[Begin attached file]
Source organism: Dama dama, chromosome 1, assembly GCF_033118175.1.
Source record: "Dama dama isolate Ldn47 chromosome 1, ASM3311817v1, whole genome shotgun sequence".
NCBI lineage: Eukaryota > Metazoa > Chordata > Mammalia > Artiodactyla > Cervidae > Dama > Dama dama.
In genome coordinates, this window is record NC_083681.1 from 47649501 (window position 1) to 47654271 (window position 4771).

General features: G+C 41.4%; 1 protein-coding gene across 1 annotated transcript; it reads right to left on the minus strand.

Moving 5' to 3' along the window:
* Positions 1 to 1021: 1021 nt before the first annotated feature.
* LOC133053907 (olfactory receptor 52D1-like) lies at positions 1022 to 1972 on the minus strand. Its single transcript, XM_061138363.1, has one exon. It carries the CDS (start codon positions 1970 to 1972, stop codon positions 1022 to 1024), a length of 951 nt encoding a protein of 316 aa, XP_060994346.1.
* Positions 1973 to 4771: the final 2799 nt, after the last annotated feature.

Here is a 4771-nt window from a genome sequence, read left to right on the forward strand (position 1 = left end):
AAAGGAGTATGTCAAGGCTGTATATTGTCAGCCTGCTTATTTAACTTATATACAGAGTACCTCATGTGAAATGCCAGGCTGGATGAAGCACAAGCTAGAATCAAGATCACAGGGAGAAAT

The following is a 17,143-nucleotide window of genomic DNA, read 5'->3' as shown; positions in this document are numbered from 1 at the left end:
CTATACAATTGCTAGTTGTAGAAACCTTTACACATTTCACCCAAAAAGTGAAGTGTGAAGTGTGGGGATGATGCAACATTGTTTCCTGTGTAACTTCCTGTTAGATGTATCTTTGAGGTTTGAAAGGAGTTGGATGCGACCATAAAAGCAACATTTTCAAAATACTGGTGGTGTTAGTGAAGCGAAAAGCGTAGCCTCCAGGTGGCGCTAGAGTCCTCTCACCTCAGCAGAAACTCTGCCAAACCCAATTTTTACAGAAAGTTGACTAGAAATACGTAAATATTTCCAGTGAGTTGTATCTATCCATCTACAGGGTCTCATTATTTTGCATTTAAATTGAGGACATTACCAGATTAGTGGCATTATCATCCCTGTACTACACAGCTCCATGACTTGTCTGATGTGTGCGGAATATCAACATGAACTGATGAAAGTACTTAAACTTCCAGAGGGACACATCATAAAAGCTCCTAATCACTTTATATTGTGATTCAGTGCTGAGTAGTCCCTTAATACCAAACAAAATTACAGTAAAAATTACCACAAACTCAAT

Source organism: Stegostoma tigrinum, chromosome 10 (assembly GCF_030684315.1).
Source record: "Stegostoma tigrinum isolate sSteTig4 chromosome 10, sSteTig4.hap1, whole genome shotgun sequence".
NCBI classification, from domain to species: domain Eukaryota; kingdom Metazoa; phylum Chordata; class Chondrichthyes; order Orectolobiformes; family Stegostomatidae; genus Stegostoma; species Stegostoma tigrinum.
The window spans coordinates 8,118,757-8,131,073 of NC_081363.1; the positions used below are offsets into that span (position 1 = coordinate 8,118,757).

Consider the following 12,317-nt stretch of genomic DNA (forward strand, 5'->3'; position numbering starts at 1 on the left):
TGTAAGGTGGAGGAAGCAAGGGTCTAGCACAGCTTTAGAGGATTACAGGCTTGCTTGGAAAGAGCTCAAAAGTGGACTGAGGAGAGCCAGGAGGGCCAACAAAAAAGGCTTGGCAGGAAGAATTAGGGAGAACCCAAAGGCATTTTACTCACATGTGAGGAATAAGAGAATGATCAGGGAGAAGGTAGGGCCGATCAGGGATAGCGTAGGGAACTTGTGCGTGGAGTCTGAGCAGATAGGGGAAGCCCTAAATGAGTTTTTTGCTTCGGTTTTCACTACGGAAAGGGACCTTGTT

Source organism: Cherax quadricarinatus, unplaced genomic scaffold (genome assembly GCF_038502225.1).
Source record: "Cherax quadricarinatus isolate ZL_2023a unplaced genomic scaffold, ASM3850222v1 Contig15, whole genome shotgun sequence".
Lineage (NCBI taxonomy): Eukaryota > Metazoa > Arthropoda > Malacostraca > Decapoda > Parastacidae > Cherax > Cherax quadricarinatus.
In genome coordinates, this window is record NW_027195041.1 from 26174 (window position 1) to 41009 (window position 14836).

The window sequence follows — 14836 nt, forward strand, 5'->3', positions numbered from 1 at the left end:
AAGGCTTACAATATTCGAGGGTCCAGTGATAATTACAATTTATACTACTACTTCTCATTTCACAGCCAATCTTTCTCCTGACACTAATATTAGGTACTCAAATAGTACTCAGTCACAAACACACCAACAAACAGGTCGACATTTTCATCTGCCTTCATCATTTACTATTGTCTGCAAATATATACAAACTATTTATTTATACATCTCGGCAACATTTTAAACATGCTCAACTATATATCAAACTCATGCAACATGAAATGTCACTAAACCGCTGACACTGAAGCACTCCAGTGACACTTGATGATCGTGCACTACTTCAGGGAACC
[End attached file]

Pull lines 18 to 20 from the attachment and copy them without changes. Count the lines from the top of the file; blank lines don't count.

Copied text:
Consider the following 12,317-nt stretch of genomic DNA (forward strand, 5'->3'; position numbering starts at 1 on the left):
TGTAAGGTGGAGGAAGCAAGGGTCTAGCACAGCTTTAGAGGATTACAGGCTTGCTTGGAAAGAGCTCAAAAGTGGACTGAGGAGAGCCAGGAGGGCCAACAAAAAAGGCTTGGCAGGAAGAATTAGGGAGAACCCAAAGGCATTTTACTCACATGTGAGGAATAAGAGAATGATCAGGGAGAAGGTAGGGCCGATCAGGGATAGCGTAGGGAACTTGTGCGTGGAGTCTGAGCAGATAGGGGAAGCCCTAAATGAGTTTTTTGCTTCGGTTTTCACTACGGAAAGGGACCTTGTT

Source organism: Cherax quadricarinatus, unplaced genomic scaffold (genome assembly GCF_038502225.1).